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I have seen a few news reports about a form of cancer associated with breast implants. Mine have been in for 12 years – how can I make sure I don’t have cancer?

Jill S, Newport Beach

I have personally dealt with thousands of breast augmentation patients but have personally never seen a case of BIA-ALCL (Breast implant associated anaplastic large cell lymphoma). This is a rare lymphoma, first reported in 2011, that has occurred in patients with textured breast implants. I am not aware of any cases of lymphoma associated with smooth walled implants. This is not a cancer of the breast tissue itself but a lymphoma (a type of cancer of the immune system) involving the scar envelope that the body naturally forms around any implanted device, called the capsule.

The most common presenting symptom of BIA-ALCL is unilateral swelling of one breast years after implantation of textured implants, as a swollen lymph gland in the armpit or a lump in the breast. Recommended treatment entails a complete capsulectomy, implant removal and excision of any breast masses. All cases of BIA-ALCL with the disease limited to the capsule have been cured with a capsulectomy but rarely, the cancer may spread before the capsulectomy has been performed, and then chemotherapy will be required.

In the USA, approximately 300,000 breast augmentations and 150,000 breast reconstructions are performed annually. Since 2011, the FDA has collected 457 cases of BIA-ALCL, giving it an incidence in patients with textured implants of approximately 1 chance in 30,000 of contacting the disease (to put things in perspective, your chance of dying in an automobile crash in the USA today stands at 1 in 5,000 people). But since we almost exclusively use smooth walled implants, the important take away here is that this disease does not form in patients with smooth walled implants. Jill, in my opinion, even one case is too many, and if you have textured implants, I would recommend having the scar tissue removed and examined by a pathologist, and your implants exchanged to smooth, cohesive (i.e. gummy bear) gel implants.

If your implants are of the smooth variety, your mammograms are normal and you are not having any problems with your breasts, I would electively have your implants exchanged before the twenty year mark of your implantation. At that time, it becomes very likely that your capsule will start developing sharp calcifications in the wall that will cause your implants to rupture. These calcifications occur from the implant rubbing against the scar tissue for a prolonged period of time, analogous to calcium deposits developing in a runner’s knee, a pitcher’s shoulder or a tennis player’s elbow. Please see these videos of calcifications that have occurred in old implants which we have removed:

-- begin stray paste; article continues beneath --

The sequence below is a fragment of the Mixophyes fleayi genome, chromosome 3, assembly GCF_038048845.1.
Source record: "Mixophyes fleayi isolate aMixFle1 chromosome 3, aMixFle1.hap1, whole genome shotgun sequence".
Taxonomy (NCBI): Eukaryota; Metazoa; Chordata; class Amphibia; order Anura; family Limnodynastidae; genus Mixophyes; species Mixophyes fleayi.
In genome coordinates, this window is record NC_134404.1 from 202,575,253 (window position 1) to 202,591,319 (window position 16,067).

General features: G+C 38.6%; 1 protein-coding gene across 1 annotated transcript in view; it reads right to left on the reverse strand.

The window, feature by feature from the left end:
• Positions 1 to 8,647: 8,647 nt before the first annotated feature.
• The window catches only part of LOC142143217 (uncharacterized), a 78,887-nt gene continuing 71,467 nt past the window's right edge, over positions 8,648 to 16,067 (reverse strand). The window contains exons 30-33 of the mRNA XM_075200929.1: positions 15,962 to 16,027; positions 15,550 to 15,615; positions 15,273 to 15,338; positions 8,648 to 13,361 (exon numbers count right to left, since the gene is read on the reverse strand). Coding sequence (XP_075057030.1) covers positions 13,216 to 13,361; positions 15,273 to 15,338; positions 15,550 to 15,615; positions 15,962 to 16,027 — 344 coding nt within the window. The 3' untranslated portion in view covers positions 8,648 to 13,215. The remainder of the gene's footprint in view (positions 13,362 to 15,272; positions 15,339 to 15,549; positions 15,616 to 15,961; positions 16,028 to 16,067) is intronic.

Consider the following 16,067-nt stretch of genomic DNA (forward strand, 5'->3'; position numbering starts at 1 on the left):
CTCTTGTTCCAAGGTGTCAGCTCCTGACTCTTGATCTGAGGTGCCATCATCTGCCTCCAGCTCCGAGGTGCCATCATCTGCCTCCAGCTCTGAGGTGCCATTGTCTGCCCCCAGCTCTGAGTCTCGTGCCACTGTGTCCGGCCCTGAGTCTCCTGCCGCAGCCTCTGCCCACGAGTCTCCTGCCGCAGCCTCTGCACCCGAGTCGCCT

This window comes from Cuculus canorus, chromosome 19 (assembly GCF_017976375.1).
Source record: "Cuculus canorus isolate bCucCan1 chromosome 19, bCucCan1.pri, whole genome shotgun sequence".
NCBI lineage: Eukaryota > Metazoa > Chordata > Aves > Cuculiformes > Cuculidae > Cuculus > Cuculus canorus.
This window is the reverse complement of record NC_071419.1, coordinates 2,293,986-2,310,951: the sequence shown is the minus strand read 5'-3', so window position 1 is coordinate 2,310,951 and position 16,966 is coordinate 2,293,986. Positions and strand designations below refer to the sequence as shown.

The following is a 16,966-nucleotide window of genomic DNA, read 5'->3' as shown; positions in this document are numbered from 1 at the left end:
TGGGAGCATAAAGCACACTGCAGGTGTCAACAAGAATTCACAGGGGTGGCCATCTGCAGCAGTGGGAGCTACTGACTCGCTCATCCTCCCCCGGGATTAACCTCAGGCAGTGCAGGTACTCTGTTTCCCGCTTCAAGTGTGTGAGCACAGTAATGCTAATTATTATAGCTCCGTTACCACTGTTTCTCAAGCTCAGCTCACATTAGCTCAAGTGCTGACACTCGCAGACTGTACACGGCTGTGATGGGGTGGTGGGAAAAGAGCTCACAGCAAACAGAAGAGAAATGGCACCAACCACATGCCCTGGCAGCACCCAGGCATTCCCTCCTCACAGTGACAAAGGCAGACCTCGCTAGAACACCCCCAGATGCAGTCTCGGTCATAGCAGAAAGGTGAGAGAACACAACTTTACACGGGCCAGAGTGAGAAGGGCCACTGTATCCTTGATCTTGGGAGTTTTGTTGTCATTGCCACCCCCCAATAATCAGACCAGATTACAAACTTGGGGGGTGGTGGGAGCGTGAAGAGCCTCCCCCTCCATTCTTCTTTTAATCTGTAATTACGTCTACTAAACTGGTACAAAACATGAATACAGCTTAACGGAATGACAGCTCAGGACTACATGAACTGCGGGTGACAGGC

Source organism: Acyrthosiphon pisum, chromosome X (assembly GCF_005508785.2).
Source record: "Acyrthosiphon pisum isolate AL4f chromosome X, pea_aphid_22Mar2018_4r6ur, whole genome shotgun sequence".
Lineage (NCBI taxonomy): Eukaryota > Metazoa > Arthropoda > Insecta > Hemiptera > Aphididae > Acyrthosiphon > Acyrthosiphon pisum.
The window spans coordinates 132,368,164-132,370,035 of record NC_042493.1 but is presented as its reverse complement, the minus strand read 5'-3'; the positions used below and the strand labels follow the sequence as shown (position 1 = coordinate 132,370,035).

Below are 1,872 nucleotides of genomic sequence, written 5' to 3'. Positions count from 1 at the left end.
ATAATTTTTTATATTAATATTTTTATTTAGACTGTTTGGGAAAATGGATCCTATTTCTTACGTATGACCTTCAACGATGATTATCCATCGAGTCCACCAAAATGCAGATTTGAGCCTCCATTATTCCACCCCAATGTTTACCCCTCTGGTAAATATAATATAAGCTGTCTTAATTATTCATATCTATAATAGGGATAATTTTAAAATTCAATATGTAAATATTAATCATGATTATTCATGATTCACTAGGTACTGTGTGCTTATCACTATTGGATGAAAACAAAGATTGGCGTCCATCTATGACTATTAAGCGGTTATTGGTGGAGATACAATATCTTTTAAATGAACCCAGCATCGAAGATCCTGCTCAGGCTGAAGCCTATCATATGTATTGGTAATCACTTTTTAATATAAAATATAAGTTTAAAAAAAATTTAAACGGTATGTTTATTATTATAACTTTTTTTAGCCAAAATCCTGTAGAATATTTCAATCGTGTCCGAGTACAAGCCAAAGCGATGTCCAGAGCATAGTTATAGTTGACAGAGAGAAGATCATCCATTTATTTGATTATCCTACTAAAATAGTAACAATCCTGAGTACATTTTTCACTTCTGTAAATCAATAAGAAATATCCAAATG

This is an example of the inside of a capsule removed by Dr. Bunkis from a patient who had had these implants in place for 25 years. Note the bottom part of the capsule contains normal soft scar tissue. The top portion is calcified and has sharp edges which will always puncture the implant.

Finally, let me explain in a few words about implant surface differences. We have discussed the two options, smooth and textured implant surfaces. Originally, all implants had a smooth surface, analogous to a glass table top. In the 1980’s, scientists discovered that adding texture, similar to the surface of a fluffy rug, decreased the chance of capsular contractures from occurring. Over the years, the gold standard was the smooth walled implant but in a few cases where capsular contractures had recurred, textured implants were offered as an option.

Our best advice to all patients with breast implants would be to find out how long your implants have been in place and what type of breast implants you have in order to make an educated decision based on your risks. We offer consultations to anyone who would like their breasts checked, options reviewed and risks assessed. Please call 949-997-0796 for a consultation or visit our website at

We have instituted a telemedicine consultation service online through – just please call us in advance to set up a time when we can chat. (Just click on this link to use after you call to alert me, and your name will pop up on my screen that you are waiting to talk to me). Save this link in your favorites or contacts. This service can be used for follow-up patients as well as new consultations.

Stay safe!